The conviction of Elizabeth Holmes was also a harsh verdict on the tech press that lionized her for a corporate scam that a jury now says was built on fraud.

Holmes was a media phenomenon, using her carefully crafted celebrity to defraud investors, and only a determined newspaper reporter did the digging needed to cause this house of cards to collapse.

The end of the Theranos saga comes as Big Tech is under unprecedented attack, its leading companies accused of silencing conservatives as they struggle to ban misinformation about the coronavirus.

And yet the likes of Twitter and Facebook, caught in this crossfire, have suffered self-inflicted wounds by repeatedly seeming to target high-profile conservatives.

Theranos founder and former CEO Elizabeth Holmes, center, walks with her partner Billy Evans, left, and her mother Noel Holmes as they leave the Robert F. Peckham Federal Building on Jan. 3, 2022, in San Jose, California. A jury found Elizabeth Holmes guilty on three counts of wire fraud and one count of conspiracy to defraud investors.  (Getty Images)

Monday’s jury finding that Holmes is guilty on four of 11 fraud charges dramatized how many rich people, and two major drugstore chains, fell for her bogus claims of a new fingertip blood-testing technology. 


The case "underlined her participation in Silicon Valley’s culture," The New York Times says, since she "used the mentorship and credibility of tech industry big shots like Larry Ellison, a co-founder of Oracle … to raise money from others. She lived in Atherton, California, amid Silicon Valley’s elite and was welcomed into their circles."

The 37-year-old Holmes used the industry’s "playbook of hype" and "embodied start-up hustle culture. … She dismissed the ‘haters.’ ... She parroted mission-driven technobabble. She even dressed like Steve Jobs."

And with that ubiquitous black turtleneck, the media rushed to embrace her as the female Jobs. 

A gushing 2014 cover profile in Fortune – "This CEO is Out for Blood" – was introduced at the trial (Holmes said she regretted her communications with writer Roger Parloff, who has since published a major correction). That led to cover-girl treatment in business magazines and interviews with the likes of Charlie Rose and Jim Cramer. 

Elizabeth Holmes, founder and CEO of Theranos, speaks at the Fortune Global Forum in San Francisco, Monday, Nov. 2, 2015. (AP Photo/Jeff Chiu)

Elizabeth Holmes, founder and CEO of Theranos. (Associated Press)

It was only when John Carreyou of The Wall Street Journal exposed the travesty – despite Holmes’ threatened lawsuit and an unsuccessful plea to owner Rupert Murdoch, an investor in Theranos – that the media gradually realized they had been deceived.

Now it is social media that is grappling with a technology that actually works – Covid vaccines – and how to deal with those who lie about it.

The latest clash is with Marjorie Taylor Greene, whose personal account Twitter has now banned after four previous suspensions. Facebook suspended her for 24 hours but took no permanent action.

The Republican congresswoman tweeted over the weekend that there have been "extremely high amounts of Covid vaccine deaths," including what Twitter says was a misleading chart of government statistics. The CDC says adverse effects from the vaccine can occur but are "rare."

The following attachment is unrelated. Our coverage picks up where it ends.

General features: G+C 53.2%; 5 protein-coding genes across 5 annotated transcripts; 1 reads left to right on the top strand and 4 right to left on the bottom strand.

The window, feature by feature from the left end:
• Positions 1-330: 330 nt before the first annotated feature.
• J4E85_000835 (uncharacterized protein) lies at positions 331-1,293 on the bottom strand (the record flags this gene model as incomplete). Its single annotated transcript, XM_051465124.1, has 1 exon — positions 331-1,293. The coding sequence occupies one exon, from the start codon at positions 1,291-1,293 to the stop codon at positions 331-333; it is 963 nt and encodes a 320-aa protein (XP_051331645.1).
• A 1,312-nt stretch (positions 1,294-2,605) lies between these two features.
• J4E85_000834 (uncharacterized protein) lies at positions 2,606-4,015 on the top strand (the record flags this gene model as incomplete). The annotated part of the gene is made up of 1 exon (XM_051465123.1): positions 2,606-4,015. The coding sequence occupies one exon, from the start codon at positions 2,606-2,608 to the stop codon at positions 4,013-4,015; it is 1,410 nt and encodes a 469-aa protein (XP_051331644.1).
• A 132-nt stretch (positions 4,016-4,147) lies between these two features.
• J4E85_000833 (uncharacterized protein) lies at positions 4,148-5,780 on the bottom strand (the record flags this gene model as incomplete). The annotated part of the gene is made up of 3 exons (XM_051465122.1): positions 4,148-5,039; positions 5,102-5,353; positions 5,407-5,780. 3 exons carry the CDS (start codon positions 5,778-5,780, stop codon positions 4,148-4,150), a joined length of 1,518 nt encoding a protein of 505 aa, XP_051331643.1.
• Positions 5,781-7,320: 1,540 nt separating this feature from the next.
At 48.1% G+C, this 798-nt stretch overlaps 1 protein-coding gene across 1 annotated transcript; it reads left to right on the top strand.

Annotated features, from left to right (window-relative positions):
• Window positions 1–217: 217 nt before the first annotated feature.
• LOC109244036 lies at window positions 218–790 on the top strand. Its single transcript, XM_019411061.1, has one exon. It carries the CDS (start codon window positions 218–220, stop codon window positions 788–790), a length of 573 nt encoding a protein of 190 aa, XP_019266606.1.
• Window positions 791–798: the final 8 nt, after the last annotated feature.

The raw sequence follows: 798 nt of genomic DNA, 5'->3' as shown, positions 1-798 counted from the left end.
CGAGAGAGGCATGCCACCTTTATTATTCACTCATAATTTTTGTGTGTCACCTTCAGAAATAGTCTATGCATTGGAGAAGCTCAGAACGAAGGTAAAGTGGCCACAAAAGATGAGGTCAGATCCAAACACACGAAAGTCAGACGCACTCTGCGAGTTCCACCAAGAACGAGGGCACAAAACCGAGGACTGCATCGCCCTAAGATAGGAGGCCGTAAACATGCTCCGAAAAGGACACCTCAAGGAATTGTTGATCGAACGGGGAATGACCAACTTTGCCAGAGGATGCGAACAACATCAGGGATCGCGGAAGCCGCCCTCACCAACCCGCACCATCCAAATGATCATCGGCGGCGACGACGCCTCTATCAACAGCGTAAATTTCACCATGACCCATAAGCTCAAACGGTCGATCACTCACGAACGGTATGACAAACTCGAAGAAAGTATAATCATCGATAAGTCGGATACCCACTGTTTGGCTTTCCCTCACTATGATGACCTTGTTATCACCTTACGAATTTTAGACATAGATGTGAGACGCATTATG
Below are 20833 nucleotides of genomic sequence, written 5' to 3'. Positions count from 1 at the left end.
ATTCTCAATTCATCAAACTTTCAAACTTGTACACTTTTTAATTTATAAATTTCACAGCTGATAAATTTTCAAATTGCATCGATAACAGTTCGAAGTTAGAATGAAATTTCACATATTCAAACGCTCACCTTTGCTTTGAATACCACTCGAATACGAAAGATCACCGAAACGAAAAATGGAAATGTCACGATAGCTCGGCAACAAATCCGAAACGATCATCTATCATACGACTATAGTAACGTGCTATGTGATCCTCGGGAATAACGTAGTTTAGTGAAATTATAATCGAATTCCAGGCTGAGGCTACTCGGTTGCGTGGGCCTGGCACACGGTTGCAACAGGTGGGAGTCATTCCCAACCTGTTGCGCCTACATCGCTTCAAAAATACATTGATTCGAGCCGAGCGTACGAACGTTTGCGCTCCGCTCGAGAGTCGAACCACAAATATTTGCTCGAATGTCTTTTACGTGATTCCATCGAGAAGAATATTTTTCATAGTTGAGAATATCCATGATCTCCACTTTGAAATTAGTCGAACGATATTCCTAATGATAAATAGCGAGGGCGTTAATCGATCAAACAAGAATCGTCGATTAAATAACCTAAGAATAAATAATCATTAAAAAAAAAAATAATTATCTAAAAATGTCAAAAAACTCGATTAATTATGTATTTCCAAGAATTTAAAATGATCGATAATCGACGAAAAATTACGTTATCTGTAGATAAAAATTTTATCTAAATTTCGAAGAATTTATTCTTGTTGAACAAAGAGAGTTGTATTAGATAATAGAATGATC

A man receives the Moderna COVID-19 vaccine while at a federally qualified health center in Westbury, New York, April 29, 2021.  (Getty Images)

In August, the company issued the fourth of an allowable five strikes against Greene for falsely posting that the vaccines were "failing."

Greene, who was stripped of her committee assignments over previous rhetoric, is now calling Twitter "an enemy to America that can’t handle the truth," but not focusing on the substance of her vaccine accusations. Her congressional account remains intact.


The Georgia lawmaker is also fundraising off the Twitter ban.

House GOP leader Kevin McCarthy is backing Greene, accusing Twitter of "silencing Americans." And Donald Trump, a Greene ally, is weighing in:

"Twitter is a disgrace to democracy. They shouldn’t be allowed to do business in this Country. Marjorie Taylor Greene has a huge constituency of honest, patriotic, hard-working people. They don’t deserve what’s happened to them on places like low-life Twitter and Facebook."

A Twitter spokesperson told me Tuesday of the move against Greene: "We’ve been clear that, per our strike system for this policy, we will permanently suspend accounts for repeated violations of the policy."


In another instance – the banning of controversial vaccine researcher Robert Malone – the spokesperson would not identify the offending tweets but said the doctor "was permanently suspended for repeated violations of our Covid-19 misinformation policy." 

Malone drew national attention soon afterward by telling podcaster Joe Rogan that the Biden administration's approach to the vaccines was "lawless" – an interview that was then removed by YouTube. 

Trump is suing Twitter and Facebook for banning him, and that highlights the dilemma. These tech giants are understandably trying to protect public health by ridding their sites of falsehoods about the coronavirus and vaccines. But they are widely distrusted on the right because of a history of high-profile moves against conservatives, some of which had to be retracted. Just as Elizabeth Holmes damaged the reputation of Silicon Valley in ways that will echo well into the future.